The comparisons between India and Pakistan are a favourite subject for polite dinner conversation in Pakistani homes, a country that is still manically obsessed with the “big brother” across the LoC. Then, whether it was comparing the all-round cricket merits of Imran Khan and Kapil Dev or the voices of a Noor Jehan and a Lata Mangeshkar, the sense of constant one-upmanship is something one had to quickly learn to deal with. As was the hostility every time one broached the Kashmir question and the role of the Pakistani State in sponsoring terror in the Valley. In the period before Pakistan itself became a “victim” of terror, there was an unwillingness to accept that any distinction between terrorists and freedom fighters was spurious and only ended up rationalising violence against innocents.

Two years ago, while attending a “people to people” track two dialogue in Karachi, one sensed for the first time a change in the mood of our Pakistani interlocutors. The realisation was slowly creeping in that India had left Pakistan far behind and the years of supporting terror militia had created a Frankenstein that was devouring the country from within. And yet, the “emotional” support for the Kashmiri cause has never left the Pakistani psyche: Even the most rational Pakistani ends up somehow justifying the low intensity conflict in Kashmir. Years of military rule, radical Islamisation and a State whose very existence is premised on hostility to India has compromised the average Pakistani’s capacity to deal with its neighbour in a mature manner.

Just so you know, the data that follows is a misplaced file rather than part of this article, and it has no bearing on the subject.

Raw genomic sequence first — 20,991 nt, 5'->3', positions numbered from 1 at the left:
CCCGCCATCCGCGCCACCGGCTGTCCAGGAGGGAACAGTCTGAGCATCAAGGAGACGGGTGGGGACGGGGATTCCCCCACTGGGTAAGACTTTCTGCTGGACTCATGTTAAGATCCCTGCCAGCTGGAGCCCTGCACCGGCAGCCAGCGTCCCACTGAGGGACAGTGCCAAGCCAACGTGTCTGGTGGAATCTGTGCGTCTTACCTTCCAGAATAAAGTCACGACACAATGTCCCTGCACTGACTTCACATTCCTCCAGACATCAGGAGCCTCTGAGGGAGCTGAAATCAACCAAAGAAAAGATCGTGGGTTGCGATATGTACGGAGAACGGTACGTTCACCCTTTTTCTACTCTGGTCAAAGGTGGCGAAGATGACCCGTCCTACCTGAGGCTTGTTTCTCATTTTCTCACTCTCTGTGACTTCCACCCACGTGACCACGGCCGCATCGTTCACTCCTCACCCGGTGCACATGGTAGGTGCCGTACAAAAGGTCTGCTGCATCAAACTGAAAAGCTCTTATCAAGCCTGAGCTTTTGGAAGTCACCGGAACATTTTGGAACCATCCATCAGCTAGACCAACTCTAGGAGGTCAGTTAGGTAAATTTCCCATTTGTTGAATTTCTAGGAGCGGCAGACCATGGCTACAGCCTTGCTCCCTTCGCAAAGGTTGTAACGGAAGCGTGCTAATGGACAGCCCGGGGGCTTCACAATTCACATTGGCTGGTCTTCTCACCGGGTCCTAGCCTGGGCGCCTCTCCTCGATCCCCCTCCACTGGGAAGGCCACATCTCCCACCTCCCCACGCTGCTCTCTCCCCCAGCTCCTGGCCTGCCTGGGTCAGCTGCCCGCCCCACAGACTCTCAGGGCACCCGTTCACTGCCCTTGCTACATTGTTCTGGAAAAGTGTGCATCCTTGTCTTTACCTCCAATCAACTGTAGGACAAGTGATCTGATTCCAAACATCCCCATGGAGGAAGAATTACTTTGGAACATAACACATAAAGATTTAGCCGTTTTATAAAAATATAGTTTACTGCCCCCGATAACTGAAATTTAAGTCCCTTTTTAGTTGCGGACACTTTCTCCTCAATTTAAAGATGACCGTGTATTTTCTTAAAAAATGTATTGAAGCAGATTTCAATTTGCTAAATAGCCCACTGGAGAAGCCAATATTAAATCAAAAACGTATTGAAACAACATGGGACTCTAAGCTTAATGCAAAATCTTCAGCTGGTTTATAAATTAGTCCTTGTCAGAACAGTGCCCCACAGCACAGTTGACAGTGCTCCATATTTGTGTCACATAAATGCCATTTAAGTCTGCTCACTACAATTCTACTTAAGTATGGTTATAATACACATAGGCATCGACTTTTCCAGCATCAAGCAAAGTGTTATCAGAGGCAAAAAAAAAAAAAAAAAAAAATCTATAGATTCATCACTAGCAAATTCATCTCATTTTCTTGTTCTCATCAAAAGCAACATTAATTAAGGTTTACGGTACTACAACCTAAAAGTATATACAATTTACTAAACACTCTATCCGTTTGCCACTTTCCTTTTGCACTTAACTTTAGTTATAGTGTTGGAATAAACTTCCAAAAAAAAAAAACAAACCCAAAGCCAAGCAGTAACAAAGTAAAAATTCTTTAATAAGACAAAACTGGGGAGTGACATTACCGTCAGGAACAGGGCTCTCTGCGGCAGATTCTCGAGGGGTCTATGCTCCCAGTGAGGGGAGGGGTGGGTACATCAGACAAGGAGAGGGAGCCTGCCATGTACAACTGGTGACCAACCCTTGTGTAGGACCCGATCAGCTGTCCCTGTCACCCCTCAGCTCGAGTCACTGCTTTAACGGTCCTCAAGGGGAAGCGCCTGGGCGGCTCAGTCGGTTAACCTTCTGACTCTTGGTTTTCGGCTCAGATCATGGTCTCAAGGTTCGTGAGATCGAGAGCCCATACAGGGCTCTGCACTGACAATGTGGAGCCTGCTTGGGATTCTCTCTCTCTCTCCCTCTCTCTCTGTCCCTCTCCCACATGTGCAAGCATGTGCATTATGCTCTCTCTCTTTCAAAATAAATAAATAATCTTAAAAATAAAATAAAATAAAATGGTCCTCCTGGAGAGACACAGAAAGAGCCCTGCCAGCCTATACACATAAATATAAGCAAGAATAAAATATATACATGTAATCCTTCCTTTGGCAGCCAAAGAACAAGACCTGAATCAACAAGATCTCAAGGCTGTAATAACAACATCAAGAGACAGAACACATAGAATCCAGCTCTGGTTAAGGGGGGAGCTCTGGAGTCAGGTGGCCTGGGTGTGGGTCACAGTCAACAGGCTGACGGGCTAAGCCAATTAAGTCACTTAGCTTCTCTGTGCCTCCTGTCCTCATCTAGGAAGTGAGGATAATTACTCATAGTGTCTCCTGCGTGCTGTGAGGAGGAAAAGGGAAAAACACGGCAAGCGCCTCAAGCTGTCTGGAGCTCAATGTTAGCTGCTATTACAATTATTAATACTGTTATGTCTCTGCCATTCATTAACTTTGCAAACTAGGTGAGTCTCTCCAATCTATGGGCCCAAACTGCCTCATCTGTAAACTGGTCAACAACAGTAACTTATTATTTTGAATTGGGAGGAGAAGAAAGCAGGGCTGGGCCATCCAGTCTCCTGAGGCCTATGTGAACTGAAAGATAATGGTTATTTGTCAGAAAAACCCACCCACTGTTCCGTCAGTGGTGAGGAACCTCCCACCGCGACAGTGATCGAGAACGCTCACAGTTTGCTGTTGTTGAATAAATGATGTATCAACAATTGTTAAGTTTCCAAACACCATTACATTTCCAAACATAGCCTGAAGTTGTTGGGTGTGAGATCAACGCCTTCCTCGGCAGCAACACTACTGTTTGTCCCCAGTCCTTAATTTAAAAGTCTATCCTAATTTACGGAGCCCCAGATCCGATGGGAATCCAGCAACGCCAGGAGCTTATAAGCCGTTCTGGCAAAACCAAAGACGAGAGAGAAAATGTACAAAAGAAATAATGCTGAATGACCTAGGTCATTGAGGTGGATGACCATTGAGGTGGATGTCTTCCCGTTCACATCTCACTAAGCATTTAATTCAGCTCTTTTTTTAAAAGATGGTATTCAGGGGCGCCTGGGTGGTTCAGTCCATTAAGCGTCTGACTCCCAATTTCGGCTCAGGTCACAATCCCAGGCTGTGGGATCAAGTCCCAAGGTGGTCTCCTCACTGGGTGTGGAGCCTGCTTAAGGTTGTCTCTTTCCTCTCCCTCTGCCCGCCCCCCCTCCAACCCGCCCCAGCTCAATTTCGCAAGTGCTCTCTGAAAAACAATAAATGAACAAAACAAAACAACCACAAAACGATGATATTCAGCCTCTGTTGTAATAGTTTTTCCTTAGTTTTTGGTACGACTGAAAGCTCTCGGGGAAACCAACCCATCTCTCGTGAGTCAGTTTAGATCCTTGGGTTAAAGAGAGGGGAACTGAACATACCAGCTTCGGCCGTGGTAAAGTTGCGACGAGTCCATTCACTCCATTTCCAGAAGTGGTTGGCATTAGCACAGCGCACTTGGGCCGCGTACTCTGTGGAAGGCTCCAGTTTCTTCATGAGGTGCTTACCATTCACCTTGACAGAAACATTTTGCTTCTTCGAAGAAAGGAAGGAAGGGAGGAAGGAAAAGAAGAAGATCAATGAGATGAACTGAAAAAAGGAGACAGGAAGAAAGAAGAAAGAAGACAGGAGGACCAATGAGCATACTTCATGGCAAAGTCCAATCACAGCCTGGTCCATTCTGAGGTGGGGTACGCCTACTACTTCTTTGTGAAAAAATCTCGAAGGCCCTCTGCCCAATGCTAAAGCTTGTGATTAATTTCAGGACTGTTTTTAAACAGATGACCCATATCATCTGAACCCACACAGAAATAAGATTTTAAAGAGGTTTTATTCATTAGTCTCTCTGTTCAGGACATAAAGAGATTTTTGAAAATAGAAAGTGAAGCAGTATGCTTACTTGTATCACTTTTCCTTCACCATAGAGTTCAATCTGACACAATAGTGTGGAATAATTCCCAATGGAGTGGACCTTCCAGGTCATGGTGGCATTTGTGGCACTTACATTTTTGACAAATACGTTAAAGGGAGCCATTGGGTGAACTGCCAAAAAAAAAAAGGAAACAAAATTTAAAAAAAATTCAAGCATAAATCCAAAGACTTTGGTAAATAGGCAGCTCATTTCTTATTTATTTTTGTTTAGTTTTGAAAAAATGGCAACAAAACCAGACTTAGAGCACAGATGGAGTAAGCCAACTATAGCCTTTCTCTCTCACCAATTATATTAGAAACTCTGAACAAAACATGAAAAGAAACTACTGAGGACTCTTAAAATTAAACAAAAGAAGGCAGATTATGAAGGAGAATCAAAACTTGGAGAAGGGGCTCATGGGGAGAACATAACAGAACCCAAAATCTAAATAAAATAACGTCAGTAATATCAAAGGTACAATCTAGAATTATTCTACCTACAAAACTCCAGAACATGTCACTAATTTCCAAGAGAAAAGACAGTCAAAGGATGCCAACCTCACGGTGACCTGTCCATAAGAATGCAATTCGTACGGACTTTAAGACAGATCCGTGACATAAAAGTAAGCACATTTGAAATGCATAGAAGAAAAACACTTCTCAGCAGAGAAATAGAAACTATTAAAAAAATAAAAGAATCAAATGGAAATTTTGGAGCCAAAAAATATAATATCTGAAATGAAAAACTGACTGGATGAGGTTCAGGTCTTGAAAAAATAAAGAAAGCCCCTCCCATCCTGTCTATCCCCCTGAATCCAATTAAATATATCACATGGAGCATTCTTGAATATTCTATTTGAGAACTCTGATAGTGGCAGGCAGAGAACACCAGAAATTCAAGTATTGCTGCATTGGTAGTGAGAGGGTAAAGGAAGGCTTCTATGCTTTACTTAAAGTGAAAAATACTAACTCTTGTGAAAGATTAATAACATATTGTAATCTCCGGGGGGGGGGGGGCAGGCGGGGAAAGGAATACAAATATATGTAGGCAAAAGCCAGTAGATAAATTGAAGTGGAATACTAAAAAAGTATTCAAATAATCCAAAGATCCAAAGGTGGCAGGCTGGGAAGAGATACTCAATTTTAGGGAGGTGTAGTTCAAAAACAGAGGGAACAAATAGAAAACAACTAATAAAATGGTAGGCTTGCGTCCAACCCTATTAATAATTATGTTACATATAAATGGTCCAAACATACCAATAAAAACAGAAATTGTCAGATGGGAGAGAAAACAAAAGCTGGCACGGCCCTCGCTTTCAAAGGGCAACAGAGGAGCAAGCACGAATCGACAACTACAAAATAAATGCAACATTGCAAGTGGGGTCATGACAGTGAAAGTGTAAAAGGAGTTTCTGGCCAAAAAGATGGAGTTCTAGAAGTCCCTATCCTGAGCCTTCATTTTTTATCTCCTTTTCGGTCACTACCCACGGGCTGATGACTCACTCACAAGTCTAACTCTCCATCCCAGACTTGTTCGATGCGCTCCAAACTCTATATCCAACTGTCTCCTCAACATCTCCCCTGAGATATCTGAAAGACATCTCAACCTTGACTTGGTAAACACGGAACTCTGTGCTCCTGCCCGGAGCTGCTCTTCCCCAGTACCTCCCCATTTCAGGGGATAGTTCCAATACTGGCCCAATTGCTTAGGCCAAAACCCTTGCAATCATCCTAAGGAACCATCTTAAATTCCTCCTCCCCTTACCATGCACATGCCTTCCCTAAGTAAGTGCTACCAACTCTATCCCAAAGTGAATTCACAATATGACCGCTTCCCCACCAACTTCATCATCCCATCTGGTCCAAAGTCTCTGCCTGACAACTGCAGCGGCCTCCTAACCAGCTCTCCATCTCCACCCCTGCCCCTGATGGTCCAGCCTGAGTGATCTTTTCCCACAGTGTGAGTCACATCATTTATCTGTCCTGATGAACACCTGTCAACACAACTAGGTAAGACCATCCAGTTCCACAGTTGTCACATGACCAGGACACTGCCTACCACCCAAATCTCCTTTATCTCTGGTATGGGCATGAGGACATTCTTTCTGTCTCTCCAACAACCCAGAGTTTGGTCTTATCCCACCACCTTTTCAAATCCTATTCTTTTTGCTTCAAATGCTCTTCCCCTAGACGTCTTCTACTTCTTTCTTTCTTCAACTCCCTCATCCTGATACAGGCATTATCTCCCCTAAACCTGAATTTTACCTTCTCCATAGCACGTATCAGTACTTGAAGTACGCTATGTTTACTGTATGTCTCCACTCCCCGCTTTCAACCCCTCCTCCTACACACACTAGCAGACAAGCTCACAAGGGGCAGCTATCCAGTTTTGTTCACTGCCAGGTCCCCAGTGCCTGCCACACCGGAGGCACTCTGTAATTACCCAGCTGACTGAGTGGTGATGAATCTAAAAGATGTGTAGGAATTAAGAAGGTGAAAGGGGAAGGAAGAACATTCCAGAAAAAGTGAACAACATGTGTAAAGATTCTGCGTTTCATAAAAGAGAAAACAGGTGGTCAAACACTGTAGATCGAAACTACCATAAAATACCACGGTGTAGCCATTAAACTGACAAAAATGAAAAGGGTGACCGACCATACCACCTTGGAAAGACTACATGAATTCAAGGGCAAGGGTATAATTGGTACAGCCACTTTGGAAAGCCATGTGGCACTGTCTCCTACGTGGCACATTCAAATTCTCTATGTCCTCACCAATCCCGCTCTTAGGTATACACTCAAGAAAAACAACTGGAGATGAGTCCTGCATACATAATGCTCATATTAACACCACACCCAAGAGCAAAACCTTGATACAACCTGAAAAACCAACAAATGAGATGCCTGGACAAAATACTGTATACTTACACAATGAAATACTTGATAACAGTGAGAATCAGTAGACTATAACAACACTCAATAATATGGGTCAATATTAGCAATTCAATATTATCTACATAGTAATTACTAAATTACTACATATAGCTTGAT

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Which is why the best way to deal with Pakistan is to neither romanticise nor demonise the country but to inject a pragmatic, business-like approach to diplomatic relations. We must accept that Pakistan is neither hell nor is it heaven, it is simply schizophrenic in its attitude towards India and Indians. In which other country will Hizbul Mujahideen chief Syed Salahuddin lock you up in a room because he thinks you are an Indian “spy” and yet that very evening the pianist in the hotel will sing “suhani raat dhal chuki” in your honour? That is Pakistan for you: A country whose love-hate relationship needs to be handled with care.

Post-script: In the 2004 cricket series, I took my then nine-year-old son to watch the deciding one-dayer in Lahore. That was the series when the Pakistani crowds would chant “Balaji zara dheere chalo” in support of the Indian fast bowler. When India won the game, a distraught Pakistani supporter offered the Pakistani flag to my son. My son took it as a gift and put it up on the wall in his room. Then it was seen as a goodwill gesture: In today’s India, it might be sadly seen as an act of sedition.